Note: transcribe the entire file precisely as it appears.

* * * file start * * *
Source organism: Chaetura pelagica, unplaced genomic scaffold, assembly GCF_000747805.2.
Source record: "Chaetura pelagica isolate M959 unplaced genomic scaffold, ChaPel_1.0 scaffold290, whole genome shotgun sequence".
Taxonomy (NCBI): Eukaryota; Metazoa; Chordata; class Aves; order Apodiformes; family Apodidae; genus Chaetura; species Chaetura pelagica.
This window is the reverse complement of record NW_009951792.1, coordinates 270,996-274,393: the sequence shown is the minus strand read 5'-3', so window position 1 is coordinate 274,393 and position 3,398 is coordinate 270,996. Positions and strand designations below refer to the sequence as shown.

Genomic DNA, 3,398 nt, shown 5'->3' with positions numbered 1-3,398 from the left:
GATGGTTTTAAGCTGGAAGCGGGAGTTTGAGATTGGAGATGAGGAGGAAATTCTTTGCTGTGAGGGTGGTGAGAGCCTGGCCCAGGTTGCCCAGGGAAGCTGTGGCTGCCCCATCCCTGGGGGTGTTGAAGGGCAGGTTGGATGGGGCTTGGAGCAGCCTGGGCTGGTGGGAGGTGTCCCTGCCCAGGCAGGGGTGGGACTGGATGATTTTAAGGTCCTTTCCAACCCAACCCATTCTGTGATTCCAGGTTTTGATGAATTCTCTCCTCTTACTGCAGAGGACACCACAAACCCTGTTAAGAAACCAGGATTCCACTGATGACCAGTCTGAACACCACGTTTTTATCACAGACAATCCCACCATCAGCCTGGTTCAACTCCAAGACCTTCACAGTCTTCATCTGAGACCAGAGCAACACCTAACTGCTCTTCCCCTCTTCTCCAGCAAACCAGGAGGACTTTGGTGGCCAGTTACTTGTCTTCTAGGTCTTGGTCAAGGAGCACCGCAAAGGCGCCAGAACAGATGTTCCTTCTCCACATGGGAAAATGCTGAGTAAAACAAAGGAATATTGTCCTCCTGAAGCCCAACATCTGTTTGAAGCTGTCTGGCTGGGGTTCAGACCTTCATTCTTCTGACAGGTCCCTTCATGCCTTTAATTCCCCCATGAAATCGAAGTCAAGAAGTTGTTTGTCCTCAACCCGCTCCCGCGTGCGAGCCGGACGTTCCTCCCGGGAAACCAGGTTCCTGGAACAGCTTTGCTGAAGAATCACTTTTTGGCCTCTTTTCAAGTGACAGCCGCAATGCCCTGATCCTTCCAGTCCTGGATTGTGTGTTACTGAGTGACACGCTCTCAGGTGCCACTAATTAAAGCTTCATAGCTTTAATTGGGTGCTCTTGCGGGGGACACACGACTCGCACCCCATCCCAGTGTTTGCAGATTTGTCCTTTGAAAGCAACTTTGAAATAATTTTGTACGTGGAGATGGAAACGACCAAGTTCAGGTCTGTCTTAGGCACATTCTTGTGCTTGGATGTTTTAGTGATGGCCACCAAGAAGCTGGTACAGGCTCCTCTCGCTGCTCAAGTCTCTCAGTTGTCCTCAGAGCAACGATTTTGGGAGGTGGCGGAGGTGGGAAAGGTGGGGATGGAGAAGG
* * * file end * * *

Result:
Source organism: Chaetura pelagica, unplaced genomic scaffold, assembly GCF_000747805.2.
Source record: "Chaetura pelagica isolate M959 unplaced genomic scaffold, ChaPel_1.0 scaffold290, whole genome shotgun sequence".
Taxonomy (NCBI): Eukaryota; Metazoa; Chordata; class Aves; order Apodiformes; family Apodidae; genus Chaetura; species Chaetura pelagica.
This window is the reverse complement of record NW_009951792.1, coordinates 270,996-274,393: the sequence shown is the minus strand read 5'-3', so window position 1 is coordinate 274,393 and position 3,398 is coordinate 270,996. Positions and strand designations below refer to the sequence as shown.

Genomic DNA, 3,398 nt, shown 5'->3' with positions numbered 1-3,398 from the left:
GATGGTTTTAAGCTGGAAGCGGGAGTTTGAGATTGGAGATGAGGAGGAAATTCTTTGCTGTGAGGGTGGTGAGAGCCTGGCCCAGGTTGCCCAGGGAAGCTGTGGCTGCCCCATCCCTGGGGGTGTTGAAGGGCAGGTTGGATGGGGCTTGGAGCAGCCTGGGCTGGTGGGAGGTGTCCCTGCCCAGGCAGGGGTGGGACTGGATGATTTTAAGGTCCTTTCCAACCCAACCCATTCTGTGATTCCAGGTTTTGATGAATTCTCTCCTCTTACTGCAGAGGACACCACAAACCCTGTTAAGAAACCAGGATTCCACTGATGACCAGTCTGAACACCACGTTTTTATCACAGACAATCCCACCATCAGCCTGGTTCAACTCCAAGACCTTCACAGTCTTCATCTGAGACCAGAGCAACACCTAACTGCTCTTCCCCTCTTCTCCAGCAAACCAGGAGGACTTTGGTGGCCAGTTACTTGTCTTCTAGGTCTTGGTCAAGGAGCACCGCAAAGGCGCCAGAACAGATGTTCCTTCTCCACATGGGAAAATGCTGAGTAAAACAAAGGAATATTGTCCTCCTGAAGCCCAACATCTGTTTGAAGCTGTCTGGCTGGGGTTCAGACCTTCATTCTTCTGACAGGTCCCTTCATGCCTTTAATTCCCCCATGAAATCGAAGTCAAGAAGTTGTTTGTCCTCAACCCGCTCCCGCGTGCGAGCCGGACGTTCCTCCCGGGAAACCAGGTTCCTGGAACAGCTTTGCTGAAGAATCACTTTTTGGCCTCTTTTCAAGTGACAGCCGCAATGCCCTGATCCTTCCAGTCCTGGATTGTGTGTTACTGAGTGACACGCTCTCAGGTGCCACTAATTAAAGCTTCATAGCTTTAATTGGGTGCTCTTGCGGGGGACACACGACTCGCACCCCATCCCAGTGTTTGCAGATTTGTCCTTTGAAAGCAACTTTGAAATAATTTTGTACGTGGAGATGGAAACGACCAAGTTCAGGTCTGTCTTAGGCACATTCTTGTGCTTGGATGTTTTAGTGATGGCCACCAAGAAGCTGGTACAGGCTCCTCTCGCTGCTCAAGTCTCTCAGTTGTCCTCAGAGCAACGATTTTGGGAGGTGGCGGAGGTGGGAAAGGTGGGGATGGAGAAGG